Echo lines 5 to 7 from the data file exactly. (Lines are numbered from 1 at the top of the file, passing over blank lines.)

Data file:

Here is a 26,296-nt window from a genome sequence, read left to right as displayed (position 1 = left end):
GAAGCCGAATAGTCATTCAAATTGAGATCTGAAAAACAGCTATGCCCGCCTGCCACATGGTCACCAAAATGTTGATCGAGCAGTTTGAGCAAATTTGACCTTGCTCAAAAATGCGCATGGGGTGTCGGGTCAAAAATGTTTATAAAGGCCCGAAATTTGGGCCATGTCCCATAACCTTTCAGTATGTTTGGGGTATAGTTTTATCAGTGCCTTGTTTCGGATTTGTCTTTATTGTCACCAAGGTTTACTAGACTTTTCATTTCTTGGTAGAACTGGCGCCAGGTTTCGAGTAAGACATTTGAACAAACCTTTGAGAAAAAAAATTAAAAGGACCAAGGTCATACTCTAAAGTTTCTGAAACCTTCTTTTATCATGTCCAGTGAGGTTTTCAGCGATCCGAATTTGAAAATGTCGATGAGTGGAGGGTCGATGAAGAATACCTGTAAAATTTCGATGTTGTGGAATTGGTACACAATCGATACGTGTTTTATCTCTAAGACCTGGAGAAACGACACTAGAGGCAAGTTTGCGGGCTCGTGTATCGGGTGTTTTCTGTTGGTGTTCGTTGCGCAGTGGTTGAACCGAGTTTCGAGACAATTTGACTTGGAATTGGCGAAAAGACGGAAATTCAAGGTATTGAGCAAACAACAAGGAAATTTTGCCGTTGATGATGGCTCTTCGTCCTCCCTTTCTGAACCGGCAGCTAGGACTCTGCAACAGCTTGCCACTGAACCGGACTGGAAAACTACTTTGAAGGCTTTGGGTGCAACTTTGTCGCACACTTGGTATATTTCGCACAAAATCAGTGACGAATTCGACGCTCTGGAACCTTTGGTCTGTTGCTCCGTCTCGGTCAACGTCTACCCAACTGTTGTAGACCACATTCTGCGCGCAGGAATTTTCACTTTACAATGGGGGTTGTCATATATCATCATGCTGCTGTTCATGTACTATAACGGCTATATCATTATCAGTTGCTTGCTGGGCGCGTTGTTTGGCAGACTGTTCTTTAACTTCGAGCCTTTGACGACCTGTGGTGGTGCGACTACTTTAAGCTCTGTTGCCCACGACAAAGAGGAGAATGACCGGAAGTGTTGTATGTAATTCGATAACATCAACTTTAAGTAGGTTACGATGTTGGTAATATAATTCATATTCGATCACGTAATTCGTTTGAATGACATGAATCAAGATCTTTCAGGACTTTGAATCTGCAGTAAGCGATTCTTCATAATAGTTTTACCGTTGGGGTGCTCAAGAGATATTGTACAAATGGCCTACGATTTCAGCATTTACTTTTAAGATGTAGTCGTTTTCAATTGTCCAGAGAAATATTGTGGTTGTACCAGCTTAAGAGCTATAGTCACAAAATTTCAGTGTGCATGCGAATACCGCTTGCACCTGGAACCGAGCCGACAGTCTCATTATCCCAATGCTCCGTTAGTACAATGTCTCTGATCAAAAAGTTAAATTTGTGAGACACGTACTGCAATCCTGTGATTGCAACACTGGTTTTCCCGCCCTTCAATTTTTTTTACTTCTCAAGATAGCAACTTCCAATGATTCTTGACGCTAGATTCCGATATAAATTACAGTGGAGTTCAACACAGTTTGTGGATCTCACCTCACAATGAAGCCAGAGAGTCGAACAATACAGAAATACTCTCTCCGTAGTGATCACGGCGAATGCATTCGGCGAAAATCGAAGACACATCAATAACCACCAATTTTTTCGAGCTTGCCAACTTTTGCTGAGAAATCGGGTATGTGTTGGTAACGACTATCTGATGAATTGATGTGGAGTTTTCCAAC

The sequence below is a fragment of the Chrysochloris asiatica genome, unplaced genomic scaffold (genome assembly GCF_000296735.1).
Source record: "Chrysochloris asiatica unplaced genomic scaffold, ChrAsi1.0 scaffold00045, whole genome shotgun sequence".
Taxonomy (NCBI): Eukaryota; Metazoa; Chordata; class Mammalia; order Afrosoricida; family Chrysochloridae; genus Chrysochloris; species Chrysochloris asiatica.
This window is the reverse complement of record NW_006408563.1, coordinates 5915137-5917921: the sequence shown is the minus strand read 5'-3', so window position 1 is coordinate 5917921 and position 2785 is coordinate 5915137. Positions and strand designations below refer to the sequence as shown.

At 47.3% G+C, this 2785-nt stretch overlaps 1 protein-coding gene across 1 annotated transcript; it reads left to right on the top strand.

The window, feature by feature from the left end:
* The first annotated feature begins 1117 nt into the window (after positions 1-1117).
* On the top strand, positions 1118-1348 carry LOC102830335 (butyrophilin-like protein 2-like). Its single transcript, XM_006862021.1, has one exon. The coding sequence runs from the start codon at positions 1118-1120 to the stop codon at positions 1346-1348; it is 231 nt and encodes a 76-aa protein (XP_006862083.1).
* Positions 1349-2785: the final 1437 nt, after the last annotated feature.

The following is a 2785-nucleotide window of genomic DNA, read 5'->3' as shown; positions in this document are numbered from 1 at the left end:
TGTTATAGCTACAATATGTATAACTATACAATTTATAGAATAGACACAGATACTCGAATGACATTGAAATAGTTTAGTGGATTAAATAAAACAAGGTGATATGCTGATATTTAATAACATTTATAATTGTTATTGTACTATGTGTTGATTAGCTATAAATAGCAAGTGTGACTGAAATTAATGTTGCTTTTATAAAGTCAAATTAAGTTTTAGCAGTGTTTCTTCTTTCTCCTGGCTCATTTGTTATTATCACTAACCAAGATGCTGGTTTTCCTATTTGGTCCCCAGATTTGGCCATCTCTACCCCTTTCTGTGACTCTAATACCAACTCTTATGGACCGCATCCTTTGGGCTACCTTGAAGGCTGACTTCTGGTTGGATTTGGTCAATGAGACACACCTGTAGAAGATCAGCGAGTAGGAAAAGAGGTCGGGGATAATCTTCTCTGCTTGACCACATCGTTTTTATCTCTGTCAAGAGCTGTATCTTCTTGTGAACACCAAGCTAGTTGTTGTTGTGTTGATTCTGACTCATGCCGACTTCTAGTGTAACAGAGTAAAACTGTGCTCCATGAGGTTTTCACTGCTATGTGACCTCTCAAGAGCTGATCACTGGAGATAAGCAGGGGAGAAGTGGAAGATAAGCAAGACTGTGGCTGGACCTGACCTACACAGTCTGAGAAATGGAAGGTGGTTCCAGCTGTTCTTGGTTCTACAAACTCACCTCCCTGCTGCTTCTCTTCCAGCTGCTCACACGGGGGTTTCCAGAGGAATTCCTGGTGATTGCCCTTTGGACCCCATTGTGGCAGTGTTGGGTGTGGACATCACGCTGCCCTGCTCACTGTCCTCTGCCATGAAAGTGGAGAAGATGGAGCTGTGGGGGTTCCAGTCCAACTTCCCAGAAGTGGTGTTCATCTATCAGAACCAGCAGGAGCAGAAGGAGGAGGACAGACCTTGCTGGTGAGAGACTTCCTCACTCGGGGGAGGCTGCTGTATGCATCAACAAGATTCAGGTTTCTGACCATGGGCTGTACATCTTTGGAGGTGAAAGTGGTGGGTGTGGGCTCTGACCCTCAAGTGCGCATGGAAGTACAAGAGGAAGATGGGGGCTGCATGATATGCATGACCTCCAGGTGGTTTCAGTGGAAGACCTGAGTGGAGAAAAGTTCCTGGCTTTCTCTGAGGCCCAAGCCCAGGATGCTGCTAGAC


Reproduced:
Taxonomy (NCBI): Eukaryota; Metazoa; Chordata; class Mammalia; order Afrosoricida; family Chrysochloridae; genus Chrysochloris; species Chrysochloris asiatica.
This window is the reverse complement of record NW_006408563.1, coordinates 5915137-5917921: the sequence shown is the minus strand read 5'-3', so window position 1 is coordinate 5917921 and position 2785 is coordinate 5915137. Positions and strand designations below refer to the sequence as shown.

At 47.3% G+C, this 2785-nt stretch overlaps 1 protein-coding gene across 1 annotated transcript; it reads left to right on the top strand.